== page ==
Insulin resistance (IR) is associated with multiple risk factors for cardiovascular disease. Many studies have shown that IR is present in chronic renal failure (CRF), and recent evidence suggests that IR can also occur in the early stages of renal disease. Patients with diabetic nephropathy (DN) have an increase in cardiovascular mortality, and since IR may be a contributing factor, this emphasizes the importance of a detailed understanding of the mechanisms linking IR and renal dysfunction at different stages of DN. IR can be detected early on in DN, e.g. at the stage of microalbuminuria (MA) and this could indicate a common genetic trait for IR and DN. As DN progresses further, IR is aggravated and it may, in addition to other factors, possibly accelerate the decline in renal function toward end-stage renal disease (ESRD). Several potentially modifiable mechanisms including circulating hormones, neuroendocrine pathways and chronic inflammation, are said to contribute to the worsening of IR. In ESRD, uremic toxins are of major importance. In this review article, we address the association between different stages of DN and IR and attempt to summarize major findings on potential mechanisms linking DN and IR. We conclude that IR is a consequence, and potentially also a cause of DN. In addition, there are probably genetic and environmental background factors that predispose to both IR and DN.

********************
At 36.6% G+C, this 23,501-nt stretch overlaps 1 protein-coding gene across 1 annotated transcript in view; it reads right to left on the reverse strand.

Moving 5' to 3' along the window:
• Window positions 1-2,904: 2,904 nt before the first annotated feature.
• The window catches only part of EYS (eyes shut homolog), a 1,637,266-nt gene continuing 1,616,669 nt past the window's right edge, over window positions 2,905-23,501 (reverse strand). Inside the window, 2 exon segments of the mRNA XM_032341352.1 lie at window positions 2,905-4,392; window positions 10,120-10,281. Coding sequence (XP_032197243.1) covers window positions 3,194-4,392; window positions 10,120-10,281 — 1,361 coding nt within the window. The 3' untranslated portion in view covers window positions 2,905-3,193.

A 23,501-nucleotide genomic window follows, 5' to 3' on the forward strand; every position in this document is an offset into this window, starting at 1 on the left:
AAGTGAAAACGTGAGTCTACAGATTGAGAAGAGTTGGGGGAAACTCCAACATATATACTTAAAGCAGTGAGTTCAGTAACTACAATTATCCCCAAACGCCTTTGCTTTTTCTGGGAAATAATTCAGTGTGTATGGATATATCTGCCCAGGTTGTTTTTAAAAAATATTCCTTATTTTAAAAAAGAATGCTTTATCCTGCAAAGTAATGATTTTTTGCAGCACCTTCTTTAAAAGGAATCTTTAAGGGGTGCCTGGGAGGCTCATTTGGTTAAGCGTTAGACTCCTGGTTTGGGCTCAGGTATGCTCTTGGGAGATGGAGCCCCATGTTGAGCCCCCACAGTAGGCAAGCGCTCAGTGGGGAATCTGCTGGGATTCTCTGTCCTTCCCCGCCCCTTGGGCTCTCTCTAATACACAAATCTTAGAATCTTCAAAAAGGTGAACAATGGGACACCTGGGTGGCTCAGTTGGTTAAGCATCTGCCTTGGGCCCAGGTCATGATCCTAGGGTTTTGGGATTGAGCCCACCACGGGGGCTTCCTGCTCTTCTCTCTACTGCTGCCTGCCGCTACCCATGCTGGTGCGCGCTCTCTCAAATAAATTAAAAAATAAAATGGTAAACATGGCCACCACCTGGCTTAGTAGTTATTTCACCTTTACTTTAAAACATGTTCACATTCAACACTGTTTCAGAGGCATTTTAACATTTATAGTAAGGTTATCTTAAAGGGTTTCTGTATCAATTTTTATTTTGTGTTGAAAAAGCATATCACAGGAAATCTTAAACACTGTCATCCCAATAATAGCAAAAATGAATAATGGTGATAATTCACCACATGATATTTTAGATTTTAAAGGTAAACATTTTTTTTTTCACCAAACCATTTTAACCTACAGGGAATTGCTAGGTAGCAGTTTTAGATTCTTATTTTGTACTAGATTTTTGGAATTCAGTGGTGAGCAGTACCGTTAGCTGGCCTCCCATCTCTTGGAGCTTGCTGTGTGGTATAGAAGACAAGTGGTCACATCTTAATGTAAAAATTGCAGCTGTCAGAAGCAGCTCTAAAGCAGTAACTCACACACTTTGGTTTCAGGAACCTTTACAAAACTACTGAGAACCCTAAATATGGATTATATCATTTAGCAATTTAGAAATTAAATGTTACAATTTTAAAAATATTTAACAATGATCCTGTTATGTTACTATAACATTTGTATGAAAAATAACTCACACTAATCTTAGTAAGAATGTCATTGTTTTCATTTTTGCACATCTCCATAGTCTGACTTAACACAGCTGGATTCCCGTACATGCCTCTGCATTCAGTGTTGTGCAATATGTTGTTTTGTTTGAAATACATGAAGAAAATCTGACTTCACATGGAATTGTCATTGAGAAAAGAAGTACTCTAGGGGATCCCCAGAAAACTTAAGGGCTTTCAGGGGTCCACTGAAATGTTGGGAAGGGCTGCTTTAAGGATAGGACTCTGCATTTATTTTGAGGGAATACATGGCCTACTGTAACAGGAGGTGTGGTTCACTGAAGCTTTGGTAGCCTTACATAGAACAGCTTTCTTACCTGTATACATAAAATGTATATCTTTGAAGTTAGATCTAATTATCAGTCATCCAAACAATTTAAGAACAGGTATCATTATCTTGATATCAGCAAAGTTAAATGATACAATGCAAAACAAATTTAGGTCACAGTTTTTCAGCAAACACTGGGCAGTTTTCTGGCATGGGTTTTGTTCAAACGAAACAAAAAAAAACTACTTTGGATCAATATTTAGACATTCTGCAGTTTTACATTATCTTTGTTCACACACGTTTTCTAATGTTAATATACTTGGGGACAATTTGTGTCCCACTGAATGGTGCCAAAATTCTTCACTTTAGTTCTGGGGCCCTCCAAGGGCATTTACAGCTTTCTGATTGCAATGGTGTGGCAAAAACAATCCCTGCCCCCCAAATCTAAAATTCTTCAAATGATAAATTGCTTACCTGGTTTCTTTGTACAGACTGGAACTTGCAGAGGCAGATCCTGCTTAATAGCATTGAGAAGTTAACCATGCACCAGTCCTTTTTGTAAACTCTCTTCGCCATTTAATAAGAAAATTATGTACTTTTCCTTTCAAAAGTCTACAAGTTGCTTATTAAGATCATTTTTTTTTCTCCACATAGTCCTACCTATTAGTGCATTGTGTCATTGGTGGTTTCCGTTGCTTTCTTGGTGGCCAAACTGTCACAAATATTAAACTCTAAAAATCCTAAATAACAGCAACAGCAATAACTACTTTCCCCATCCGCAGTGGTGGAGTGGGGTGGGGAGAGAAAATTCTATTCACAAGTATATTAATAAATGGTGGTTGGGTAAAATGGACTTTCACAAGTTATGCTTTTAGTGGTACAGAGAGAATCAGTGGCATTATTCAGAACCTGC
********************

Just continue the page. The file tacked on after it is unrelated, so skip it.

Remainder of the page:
Vol. 22, no 5, 401-10 p.